Flexible working: the law and best practice
Considering flexible working requests
You should acknowledge receipt of the employee's flexible working request in writing.
All statutory flexible working requests must be seriously considered with the aim of deciding whether your business can accommodate the requested work pattern.
Under the statutory procedure, you should hold a meeting with the employee to discuss their request. If you cannot accommodate the requested working pattern, you may still wish to explore alternatives to find a working pattern suitable to you both.
You can also agree to a flexible working request simply on the basis of the application itself without the need for a meeting, but it would be good practice to meet with the employee to discuss any practical issues for implementation.
Incomplete flexible working application
If the application is incomplete, you can ask the employee to resubmit it and inform them that you do not have to consider the application until it is resubmitted.
If the employee refuses to provide you with the information needed, you can treat the application as withdrawn. The employee will not be able to make another application for another 12 months. See the right to request flexible working: eligibility criteria.
Meeting to discuss the flexible working application
You should arrange a meeting with the employee within 28 days of receiving their valid flexible working application. If it is difficult to arrange a meeting within this period, seek the employee's agreement to extend it.
Failure to hold a meeting within the 28-day period or any extension, without the employee's agreement, will be a breach of the procedure.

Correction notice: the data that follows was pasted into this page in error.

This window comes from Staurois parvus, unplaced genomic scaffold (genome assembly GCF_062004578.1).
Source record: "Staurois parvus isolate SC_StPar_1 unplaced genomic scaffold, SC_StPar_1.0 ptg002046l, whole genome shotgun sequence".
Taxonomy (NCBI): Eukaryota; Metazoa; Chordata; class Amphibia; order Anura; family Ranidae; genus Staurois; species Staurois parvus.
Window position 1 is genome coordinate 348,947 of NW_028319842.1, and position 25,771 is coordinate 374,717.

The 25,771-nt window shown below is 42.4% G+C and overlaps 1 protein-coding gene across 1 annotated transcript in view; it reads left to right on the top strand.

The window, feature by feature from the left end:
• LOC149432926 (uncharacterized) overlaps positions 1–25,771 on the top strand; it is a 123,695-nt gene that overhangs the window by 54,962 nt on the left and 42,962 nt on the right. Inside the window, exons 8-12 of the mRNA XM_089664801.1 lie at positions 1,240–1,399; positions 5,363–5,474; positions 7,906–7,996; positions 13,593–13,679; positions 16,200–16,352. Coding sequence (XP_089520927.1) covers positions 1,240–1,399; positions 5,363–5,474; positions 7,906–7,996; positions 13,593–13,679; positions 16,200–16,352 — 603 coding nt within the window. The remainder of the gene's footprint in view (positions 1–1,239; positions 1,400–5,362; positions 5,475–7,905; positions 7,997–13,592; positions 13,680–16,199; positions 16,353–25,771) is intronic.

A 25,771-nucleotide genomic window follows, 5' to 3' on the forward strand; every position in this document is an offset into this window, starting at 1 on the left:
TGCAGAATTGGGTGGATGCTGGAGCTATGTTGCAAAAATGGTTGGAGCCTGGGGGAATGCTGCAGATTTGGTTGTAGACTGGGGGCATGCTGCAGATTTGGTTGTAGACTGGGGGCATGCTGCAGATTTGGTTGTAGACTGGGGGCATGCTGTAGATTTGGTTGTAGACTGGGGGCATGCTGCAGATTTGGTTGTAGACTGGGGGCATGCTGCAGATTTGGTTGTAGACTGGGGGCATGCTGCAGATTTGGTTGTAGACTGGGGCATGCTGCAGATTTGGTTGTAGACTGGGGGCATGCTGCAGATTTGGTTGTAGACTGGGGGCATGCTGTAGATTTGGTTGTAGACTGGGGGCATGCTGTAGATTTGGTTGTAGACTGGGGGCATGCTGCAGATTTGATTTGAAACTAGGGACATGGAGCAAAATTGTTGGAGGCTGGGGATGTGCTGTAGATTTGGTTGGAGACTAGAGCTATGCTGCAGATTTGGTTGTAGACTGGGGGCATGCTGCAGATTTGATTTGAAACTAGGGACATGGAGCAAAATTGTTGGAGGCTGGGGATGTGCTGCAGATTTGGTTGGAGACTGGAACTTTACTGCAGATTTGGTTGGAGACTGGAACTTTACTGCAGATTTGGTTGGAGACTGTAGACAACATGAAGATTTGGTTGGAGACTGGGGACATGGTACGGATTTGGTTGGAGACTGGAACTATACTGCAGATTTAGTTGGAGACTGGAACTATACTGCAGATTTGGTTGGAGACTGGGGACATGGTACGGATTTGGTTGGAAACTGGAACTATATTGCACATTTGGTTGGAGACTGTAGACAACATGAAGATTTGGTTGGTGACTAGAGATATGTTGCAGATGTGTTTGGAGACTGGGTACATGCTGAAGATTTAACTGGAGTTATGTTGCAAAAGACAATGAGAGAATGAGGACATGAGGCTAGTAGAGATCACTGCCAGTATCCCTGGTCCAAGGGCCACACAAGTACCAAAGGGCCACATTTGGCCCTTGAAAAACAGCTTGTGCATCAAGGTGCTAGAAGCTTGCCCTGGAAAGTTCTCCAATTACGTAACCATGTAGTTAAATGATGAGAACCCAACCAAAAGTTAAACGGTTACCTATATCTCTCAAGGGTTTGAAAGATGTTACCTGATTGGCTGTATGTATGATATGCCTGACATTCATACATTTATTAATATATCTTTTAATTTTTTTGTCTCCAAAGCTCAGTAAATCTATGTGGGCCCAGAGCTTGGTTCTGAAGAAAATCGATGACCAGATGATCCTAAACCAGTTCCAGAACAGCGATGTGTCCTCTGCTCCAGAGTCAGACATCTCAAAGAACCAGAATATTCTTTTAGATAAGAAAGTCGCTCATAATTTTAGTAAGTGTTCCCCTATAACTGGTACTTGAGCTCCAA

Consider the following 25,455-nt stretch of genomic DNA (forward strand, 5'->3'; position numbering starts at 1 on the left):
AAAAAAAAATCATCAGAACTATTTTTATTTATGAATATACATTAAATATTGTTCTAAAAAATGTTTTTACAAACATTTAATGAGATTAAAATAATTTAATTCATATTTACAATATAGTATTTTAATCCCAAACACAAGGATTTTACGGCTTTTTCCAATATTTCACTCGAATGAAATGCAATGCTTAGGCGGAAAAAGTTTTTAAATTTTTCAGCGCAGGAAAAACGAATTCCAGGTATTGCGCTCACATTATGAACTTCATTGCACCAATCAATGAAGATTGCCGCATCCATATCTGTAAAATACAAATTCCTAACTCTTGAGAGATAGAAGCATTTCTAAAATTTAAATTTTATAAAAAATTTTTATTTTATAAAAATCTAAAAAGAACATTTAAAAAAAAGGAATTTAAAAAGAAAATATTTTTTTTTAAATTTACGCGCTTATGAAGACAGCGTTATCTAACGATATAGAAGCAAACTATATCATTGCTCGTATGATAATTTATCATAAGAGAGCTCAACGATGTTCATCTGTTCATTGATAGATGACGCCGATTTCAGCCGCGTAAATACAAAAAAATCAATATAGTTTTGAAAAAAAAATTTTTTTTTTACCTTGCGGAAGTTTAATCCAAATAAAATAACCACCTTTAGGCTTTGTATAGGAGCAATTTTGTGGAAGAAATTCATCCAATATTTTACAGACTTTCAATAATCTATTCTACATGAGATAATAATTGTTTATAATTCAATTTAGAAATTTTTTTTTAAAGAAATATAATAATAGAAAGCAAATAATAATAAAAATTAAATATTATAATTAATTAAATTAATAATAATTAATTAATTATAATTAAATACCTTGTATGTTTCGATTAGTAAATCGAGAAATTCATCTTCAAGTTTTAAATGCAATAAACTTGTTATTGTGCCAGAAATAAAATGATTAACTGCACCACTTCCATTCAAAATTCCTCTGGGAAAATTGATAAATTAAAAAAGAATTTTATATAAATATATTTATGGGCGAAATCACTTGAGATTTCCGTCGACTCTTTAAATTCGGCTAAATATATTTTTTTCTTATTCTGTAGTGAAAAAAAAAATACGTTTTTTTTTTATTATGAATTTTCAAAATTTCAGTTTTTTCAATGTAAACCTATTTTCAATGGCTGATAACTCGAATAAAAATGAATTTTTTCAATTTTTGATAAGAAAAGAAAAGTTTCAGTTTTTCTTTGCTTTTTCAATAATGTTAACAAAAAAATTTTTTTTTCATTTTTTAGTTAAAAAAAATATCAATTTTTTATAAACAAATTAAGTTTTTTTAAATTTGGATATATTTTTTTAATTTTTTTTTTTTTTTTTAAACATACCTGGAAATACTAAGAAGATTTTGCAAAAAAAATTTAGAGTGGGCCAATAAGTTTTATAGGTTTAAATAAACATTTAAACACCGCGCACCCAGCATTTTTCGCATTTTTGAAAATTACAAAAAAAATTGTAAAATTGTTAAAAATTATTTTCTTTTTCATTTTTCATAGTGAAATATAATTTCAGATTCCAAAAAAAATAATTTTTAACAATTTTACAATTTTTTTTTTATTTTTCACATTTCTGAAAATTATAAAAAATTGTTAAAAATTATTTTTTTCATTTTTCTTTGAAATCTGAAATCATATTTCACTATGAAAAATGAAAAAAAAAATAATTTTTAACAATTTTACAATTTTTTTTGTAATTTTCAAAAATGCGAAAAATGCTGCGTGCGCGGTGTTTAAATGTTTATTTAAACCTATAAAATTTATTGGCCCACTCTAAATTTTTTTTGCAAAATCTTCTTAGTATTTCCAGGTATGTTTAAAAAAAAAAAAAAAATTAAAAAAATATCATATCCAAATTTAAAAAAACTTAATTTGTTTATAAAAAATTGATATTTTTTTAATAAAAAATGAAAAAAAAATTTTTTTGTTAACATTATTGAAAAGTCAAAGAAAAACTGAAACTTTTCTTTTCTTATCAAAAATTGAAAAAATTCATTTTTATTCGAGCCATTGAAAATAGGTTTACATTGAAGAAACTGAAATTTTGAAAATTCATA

You should arrange the meeting at an appropriate time and place that is convenient for all. You might want to consider arranging an online meeting if conditions, eg coronavirus pandemic, makes having a face-to-face impractical.
The right to be accompanied
The employee has the right to be accompanied by a work colleague who works at any other premises which forms part of the business or trade union representative.
The companion can address the meeting and confer with the employee during it, but may not answer questions on behalf of the employee.
If the companion is unable to attend the meeting, the employee must seek to rearrange the meeting. It should take place within seven days of the date of the original meeting.
You must pay both the employee and their companion for the time off from their normal working duties to attend the meeting.
What happens if the employee fails to attend the meeting?
If the employee is unable to attend the meeting, they should contact you as soon as possible to explain their absence and allow you to rearrange it for the next mutually convenient time.
If the employee fails to attend the meeting more than once without a reasonable explanation, you can treat their application as withdrawn and you should write to them to confirm this.
LRA Workplace Information Service03300 555 300